A comparison of projected future precipitation in Wisconsin using global and downscaled climate model simulations: implications for public health


  • Stephen J. Vavrus,

    Corresponding author
    1. Nelson Institute Center for Climatic Research, University of Wisconsin-Madison, WI, USA
    • Correspondence to: S. J. Vavrus, Nelson Institute Center for Climatic Research, University of Wisconsin-Madison, 1225 W. Dayton Street, Madison, WI 53706, USA. E-mail: sjvavrus@wisc.edu

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  • Ruben J. Behnke

    1. Numerical Terradynamic Simulation Group, College of Forestry and Conservation, University of Montana-Missoula, MT, USA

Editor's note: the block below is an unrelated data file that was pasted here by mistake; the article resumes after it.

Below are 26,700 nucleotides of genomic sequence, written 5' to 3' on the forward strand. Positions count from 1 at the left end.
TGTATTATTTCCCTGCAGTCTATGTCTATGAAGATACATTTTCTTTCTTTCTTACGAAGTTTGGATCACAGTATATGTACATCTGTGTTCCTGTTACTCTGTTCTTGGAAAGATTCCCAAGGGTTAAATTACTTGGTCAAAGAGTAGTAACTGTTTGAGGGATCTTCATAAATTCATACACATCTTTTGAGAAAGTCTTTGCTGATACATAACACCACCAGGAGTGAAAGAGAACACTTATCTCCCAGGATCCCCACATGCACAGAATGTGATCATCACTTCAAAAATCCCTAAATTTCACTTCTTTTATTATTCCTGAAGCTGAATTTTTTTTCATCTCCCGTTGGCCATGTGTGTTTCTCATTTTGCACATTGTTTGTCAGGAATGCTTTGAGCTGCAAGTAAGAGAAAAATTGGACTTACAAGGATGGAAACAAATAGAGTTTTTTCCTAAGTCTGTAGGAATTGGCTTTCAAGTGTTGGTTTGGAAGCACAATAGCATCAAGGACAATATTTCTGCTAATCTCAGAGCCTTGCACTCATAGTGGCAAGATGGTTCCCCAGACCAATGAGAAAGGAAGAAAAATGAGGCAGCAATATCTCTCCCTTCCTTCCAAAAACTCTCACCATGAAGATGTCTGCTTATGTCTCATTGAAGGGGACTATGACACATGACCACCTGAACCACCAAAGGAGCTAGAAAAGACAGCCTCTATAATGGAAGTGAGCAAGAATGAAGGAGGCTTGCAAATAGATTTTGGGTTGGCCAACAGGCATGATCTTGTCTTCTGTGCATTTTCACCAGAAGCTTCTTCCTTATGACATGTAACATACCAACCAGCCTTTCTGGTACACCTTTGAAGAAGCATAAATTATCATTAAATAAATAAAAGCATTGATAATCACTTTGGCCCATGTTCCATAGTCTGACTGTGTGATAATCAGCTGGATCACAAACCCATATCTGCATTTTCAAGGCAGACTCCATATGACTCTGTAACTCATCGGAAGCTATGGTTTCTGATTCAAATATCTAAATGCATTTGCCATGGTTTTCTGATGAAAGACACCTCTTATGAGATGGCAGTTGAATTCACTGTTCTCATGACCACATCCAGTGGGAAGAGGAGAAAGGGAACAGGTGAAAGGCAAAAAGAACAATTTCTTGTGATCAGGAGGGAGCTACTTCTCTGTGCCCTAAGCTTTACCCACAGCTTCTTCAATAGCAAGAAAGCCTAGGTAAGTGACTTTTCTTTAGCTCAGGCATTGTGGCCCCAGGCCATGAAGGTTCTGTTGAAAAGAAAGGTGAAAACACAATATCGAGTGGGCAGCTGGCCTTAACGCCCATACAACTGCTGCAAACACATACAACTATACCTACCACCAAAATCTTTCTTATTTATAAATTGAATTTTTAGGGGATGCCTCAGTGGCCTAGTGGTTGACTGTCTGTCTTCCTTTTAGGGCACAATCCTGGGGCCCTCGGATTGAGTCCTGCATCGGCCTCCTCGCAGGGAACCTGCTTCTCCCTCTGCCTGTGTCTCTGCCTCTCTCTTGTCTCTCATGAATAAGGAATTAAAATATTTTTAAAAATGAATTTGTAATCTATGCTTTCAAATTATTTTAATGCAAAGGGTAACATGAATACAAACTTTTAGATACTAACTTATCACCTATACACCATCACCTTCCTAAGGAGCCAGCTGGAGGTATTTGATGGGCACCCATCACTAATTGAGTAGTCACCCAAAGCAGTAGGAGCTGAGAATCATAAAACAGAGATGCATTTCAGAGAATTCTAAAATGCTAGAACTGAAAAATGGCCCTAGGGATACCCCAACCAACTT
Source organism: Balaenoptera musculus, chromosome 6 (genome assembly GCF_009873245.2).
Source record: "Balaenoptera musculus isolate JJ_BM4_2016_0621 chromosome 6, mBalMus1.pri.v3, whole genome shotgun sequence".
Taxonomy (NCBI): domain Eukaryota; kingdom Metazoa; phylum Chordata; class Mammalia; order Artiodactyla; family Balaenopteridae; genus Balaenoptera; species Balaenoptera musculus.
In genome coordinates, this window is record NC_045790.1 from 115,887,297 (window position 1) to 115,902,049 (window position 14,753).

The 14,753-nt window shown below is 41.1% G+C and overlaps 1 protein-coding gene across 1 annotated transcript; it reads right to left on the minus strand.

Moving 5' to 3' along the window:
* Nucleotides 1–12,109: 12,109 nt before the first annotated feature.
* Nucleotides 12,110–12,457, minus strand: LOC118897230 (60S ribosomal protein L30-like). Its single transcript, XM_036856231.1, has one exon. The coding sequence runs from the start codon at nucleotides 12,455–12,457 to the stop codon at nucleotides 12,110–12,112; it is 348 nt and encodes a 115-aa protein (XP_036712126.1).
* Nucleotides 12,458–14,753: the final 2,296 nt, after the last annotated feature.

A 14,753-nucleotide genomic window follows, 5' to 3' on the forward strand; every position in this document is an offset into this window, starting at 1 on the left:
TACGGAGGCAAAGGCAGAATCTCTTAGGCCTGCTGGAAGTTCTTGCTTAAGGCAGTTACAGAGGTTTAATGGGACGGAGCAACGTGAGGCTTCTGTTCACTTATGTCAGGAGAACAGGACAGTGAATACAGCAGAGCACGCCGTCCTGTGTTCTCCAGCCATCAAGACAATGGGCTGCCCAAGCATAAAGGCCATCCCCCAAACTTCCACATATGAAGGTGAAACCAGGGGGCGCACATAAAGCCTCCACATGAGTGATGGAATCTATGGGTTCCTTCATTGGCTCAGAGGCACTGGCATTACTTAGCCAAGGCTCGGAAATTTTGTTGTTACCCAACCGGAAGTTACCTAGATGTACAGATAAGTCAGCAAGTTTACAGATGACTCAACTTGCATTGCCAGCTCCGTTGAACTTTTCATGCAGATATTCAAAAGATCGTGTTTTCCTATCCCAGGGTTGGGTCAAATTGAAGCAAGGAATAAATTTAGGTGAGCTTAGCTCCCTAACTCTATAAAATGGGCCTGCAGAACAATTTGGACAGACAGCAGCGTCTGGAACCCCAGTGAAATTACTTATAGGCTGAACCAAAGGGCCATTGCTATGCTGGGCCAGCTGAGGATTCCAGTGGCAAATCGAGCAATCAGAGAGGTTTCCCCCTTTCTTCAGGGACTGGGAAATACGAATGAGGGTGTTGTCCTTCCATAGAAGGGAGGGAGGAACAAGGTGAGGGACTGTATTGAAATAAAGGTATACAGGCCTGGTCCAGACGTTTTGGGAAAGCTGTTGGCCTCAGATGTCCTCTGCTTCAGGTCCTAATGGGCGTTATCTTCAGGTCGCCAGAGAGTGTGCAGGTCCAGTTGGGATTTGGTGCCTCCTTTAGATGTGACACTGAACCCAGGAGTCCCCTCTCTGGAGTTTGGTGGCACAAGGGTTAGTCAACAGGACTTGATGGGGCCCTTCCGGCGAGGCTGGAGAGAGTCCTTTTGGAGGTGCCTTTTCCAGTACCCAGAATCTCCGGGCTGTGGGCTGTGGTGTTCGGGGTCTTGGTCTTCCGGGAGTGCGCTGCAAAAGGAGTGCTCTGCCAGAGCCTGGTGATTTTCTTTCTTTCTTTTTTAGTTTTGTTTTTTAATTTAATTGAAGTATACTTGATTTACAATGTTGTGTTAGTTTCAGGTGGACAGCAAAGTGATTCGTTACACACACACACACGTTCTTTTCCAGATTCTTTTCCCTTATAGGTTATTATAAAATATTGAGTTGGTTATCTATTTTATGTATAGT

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Motivated by the documented linkage between water-borne disease outbreaks and heavy rainfall, we compare simulations of precipitation in Wisconsin from two different downscaling procedures (statistical and dynamical) and global climate models (GCMs) for the late 20th and middle 21st centuries (SRES A2 greenhouse emissions scenario). In the inter-model mean, all the three methods produce reasonably accurate simulations of seasonal and annual precipitation amounts during the historical period of 1971–2000 (yearly biases <5%), but the GCMs severely underestimate extreme precipitation compared with downscaled output and observations. The modelling methodologies agree that Wisconsin should experience a modestly wetter future climate (annual increase <10%) by the middle 21st century (2041–2070), comprised of more precipitation during winter, spring, and autumn but an equivocal summertime signal. The future simulations also exhibit robust increases in the frequency and intensity of extreme daily precipitation, consisting of larger relative changes in the return periods of heavy events (up to −50%) than in the accumulations (<30%). Although the modelling procedures vary substantially in their projected absolute differences in future precipitation, they agree surprisingly well on the simulated relative differences (percent change) of both mean and extreme precipitation. Unfortunately, there is little consistency in the simulated spatial patterns of future precipitation change across Wisconsin, complicating societal adaptation measures to enhanced extremes. Nevertheless, the composite projections presented here suggest that impending hydrological changes in Wisconsin represent a public health threat, by virtue of increasingly extreme precipitation promoting water-borne disease outbreaks.